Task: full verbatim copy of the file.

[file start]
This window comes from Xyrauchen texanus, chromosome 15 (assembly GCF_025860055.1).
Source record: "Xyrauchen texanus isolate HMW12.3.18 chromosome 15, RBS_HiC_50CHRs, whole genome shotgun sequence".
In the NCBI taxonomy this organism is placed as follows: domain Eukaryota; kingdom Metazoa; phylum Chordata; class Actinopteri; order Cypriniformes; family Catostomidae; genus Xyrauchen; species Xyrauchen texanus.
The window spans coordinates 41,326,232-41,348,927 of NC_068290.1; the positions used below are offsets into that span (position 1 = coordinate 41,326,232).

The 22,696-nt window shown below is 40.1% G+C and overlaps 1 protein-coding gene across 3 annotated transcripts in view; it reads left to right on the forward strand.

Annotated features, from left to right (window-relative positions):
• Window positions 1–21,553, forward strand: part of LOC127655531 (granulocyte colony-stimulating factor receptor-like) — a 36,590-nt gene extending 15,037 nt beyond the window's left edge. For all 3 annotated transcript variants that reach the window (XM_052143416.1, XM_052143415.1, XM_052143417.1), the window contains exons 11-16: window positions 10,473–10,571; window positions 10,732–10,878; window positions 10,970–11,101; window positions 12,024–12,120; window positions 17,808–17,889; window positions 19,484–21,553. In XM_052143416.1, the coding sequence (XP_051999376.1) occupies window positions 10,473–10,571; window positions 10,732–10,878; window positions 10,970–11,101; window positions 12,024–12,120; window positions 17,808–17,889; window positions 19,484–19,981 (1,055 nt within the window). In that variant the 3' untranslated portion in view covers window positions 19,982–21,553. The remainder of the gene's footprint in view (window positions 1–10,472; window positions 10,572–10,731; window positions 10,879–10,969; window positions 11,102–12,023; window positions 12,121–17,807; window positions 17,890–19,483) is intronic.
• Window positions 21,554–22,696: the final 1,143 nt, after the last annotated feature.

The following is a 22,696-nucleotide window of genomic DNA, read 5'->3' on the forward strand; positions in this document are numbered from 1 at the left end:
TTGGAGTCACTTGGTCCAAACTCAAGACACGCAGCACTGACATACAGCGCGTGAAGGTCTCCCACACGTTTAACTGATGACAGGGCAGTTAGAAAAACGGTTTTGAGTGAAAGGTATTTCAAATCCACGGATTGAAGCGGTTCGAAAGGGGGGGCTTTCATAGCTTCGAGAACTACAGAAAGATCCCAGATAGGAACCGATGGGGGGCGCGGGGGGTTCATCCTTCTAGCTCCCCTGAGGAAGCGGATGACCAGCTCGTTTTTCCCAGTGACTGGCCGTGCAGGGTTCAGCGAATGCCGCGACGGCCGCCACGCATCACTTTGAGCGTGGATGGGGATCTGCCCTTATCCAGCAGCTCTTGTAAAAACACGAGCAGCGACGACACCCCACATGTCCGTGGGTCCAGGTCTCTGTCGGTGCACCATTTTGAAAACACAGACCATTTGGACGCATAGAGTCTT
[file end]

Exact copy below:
This window comes from Xyrauchen texanus, chromosome 15 (assembly GCF_025860055.1).
Source record: "Xyrauchen texanus isolate HMW12.3.18 chromosome 15, RBS_HiC_50CHRs, whole genome shotgun sequence".
In the NCBI taxonomy this organism is placed as follows: domain Eukaryota; kingdom Metazoa; phylum Chordata; class Actinopteri; order Cypriniformes; family Catostomidae; genus Xyrauchen; species Xyrauchen texanus.
The window spans coordinates 41,326,232-41,348,927 of NC_068290.1; the positions used below are offsets into that span (position 1 = coordinate 41,326,232).

The 22,696-nt window shown below is 40.1% G+C and overlaps 1 protein-coding gene across 3 annotated transcripts in view; it reads left to right on the forward strand.

Annotated features, from left to right (window-relative positions):
• Window positions 1–21,553, forward strand: part of LOC127655531 (granulocyte colony-stimulating factor receptor-like) — a 36,590-nt gene extending 15,037 nt beyond the window's left edge. For all 3 annotated transcript variants that reach the window (XM_052143416.1, XM_052143415.1, XM_052143417.1), the window contains exons 11-16: window positions 10,473–10,571; window positions 10,732–10,878; window positions 10,970–11,101; window positions 12,024–12,120; window positions 17,808–17,889; window positions 19,484–21,553. In XM_052143416.1, the coding sequence (XP_051999376.1) occupies window positions 10,473–10,571; window positions 10,732–10,878; window positions 10,970–11,101; window positions 12,024–12,120; window positions 17,808–17,889; window positions 19,484–19,981 (1,055 nt within the window). In that variant the 3' untranslated portion in view covers window positions 19,982–21,553. The remainder of the gene's footprint in view (window positions 1–10,472; window positions 10,572–10,731; window positions 10,879–10,969; window positions 11,102–12,023; window positions 12,121–17,807; window positions 17,890–19,483) is intronic.
• Window positions 21,554–22,696: the final 1,143 nt, after the last annotated feature.

The following is a 22,696-nucleotide window of genomic DNA, read 5'->3' on the forward strand; positions in this document are numbered from 1 at the left end:
TTGGAGTCACTTGGTCCAAACTCAAGACACGCAGCACTGACATACAGCGCGTGAAGGTCTCCCACACGTTTAACTGATGACAGGGCAGTTAGAAAAACGGTTTTGAGTGAAAGGTATTTCAAATCCACGGATTGAAGCGGTTCGAAAGGGGGGGCTTTCATAGCTTCGAGAACTACAGAAAGATCCCAGATAGGAACCGATGGGGGGCGCGGGGGGTTCATCCTTCTAGCTCCCCTGAGGAAGCGGATGACCAGCTCGTTTTTCCCAGTGACTGGCCGTGCAGGGTTCAGCGAATGCCGCGACGGCCGCCACGCATCACTTTGAGCGTGGATGGGGATCTGCCCTTATCCAGCAGCTCTTGTAAAAACACGAGCAGCGACGACACCCCACATGTCCGTGGGTCCAGGTCTCTGTCGGTGCACCATTTTGAAAACACAGACCATTTGGACGCATAGAGTCTT